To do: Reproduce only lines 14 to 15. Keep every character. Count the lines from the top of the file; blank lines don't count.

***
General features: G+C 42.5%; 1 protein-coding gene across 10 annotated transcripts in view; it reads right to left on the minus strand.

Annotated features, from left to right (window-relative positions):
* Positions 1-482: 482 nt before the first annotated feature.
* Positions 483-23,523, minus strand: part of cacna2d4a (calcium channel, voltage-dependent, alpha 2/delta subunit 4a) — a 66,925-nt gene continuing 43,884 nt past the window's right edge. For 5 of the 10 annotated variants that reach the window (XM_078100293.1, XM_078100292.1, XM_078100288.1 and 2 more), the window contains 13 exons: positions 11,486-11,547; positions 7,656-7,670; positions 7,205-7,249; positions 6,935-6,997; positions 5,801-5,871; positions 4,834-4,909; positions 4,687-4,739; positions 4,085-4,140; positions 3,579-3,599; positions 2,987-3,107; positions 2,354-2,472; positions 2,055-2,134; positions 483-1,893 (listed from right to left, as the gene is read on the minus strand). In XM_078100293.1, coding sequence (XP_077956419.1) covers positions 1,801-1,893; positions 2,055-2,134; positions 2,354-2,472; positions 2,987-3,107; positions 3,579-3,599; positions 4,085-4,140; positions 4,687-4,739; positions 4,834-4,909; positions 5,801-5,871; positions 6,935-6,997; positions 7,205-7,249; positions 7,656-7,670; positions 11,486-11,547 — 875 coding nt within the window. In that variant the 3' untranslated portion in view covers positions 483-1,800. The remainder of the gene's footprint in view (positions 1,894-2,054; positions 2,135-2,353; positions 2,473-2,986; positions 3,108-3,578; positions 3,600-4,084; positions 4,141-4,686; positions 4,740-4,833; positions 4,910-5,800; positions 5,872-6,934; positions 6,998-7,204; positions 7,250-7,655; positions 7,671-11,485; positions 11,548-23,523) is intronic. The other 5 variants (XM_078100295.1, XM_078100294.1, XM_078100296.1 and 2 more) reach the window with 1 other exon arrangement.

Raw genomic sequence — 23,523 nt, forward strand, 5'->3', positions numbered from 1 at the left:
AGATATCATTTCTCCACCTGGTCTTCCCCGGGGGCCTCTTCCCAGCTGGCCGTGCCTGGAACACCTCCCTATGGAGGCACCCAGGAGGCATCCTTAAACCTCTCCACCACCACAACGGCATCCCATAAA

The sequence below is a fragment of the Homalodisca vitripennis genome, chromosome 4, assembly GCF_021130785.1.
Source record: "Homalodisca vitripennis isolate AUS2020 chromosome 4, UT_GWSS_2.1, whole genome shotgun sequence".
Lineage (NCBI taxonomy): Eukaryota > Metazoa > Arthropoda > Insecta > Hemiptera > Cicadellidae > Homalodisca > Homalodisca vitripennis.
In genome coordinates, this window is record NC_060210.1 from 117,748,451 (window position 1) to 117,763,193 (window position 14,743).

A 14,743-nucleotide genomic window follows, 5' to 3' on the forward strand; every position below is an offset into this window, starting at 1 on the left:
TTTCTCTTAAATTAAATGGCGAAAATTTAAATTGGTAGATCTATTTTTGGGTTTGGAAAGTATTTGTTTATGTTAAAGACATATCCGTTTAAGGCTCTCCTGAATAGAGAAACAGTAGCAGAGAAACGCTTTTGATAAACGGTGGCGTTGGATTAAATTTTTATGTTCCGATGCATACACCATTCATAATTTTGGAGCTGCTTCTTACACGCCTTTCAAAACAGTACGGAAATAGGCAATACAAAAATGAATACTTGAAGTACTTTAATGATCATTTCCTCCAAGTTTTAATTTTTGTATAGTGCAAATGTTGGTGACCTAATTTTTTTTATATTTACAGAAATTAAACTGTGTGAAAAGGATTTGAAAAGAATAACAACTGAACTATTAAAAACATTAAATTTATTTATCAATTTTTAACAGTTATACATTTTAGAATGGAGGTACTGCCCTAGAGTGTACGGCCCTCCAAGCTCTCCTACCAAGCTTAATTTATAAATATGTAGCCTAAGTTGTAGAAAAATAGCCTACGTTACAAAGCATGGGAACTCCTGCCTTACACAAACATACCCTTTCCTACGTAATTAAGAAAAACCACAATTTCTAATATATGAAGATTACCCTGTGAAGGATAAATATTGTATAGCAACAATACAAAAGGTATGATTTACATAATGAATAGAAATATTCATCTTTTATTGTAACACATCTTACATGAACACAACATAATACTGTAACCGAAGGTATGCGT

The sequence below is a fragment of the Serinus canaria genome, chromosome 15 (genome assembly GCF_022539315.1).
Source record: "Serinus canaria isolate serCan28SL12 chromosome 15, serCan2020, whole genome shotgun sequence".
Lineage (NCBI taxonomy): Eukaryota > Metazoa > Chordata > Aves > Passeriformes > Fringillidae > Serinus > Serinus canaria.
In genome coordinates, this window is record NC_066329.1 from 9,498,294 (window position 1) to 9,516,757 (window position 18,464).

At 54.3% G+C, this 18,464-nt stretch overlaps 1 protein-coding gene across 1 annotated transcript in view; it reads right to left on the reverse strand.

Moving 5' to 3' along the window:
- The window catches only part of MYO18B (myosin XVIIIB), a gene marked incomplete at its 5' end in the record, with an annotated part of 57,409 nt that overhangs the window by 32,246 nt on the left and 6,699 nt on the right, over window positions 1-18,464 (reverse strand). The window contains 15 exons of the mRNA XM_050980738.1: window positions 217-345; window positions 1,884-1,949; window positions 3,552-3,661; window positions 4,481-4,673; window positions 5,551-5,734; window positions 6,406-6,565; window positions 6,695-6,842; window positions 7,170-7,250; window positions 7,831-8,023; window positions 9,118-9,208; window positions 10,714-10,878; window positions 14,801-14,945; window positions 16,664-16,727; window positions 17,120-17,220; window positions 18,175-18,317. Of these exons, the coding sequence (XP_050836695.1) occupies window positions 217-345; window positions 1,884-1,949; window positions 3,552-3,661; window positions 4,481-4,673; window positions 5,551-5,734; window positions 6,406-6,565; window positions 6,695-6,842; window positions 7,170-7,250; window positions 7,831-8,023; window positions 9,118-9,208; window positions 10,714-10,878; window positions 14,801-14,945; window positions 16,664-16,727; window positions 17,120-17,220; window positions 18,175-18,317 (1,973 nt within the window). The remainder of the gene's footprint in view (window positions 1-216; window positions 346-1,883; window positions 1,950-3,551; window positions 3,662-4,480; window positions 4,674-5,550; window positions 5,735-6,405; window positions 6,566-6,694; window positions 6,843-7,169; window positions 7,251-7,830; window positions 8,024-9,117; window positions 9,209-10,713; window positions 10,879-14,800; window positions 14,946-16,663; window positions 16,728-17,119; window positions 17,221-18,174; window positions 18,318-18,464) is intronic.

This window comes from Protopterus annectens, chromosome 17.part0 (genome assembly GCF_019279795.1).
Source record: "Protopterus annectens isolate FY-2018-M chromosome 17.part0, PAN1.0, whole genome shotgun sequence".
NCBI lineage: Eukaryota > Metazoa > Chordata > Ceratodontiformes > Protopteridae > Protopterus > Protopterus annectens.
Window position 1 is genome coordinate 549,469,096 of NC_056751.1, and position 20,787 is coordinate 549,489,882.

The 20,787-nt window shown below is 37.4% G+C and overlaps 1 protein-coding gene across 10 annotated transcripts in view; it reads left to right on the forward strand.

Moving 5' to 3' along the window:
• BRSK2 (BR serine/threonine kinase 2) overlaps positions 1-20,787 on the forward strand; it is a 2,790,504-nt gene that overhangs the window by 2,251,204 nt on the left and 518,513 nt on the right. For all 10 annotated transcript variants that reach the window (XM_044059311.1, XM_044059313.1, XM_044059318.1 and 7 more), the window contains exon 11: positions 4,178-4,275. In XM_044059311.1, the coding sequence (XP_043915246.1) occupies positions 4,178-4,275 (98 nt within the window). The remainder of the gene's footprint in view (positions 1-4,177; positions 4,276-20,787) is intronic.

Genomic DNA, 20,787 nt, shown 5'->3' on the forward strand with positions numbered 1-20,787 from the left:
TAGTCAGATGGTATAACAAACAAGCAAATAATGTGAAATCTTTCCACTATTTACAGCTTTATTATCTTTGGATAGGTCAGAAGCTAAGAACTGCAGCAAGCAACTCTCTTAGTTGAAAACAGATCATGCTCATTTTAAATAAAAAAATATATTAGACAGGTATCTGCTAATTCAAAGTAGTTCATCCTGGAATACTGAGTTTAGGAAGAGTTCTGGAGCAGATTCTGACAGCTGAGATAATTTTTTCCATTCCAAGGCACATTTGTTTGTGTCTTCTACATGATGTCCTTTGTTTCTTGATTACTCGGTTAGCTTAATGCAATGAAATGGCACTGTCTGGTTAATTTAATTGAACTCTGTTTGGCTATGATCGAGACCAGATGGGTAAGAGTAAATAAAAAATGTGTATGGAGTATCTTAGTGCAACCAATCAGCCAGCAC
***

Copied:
Source record: "Serinus canaria isolate serCan28SL12 chromosome 15, serCan2020, whole genome shotgun sequence".
Lineage (NCBI taxonomy): Eukaryota > Metazoa > Chordata > Aves > Passeriformes > Fringillidae > Serinus > Serinus canaria.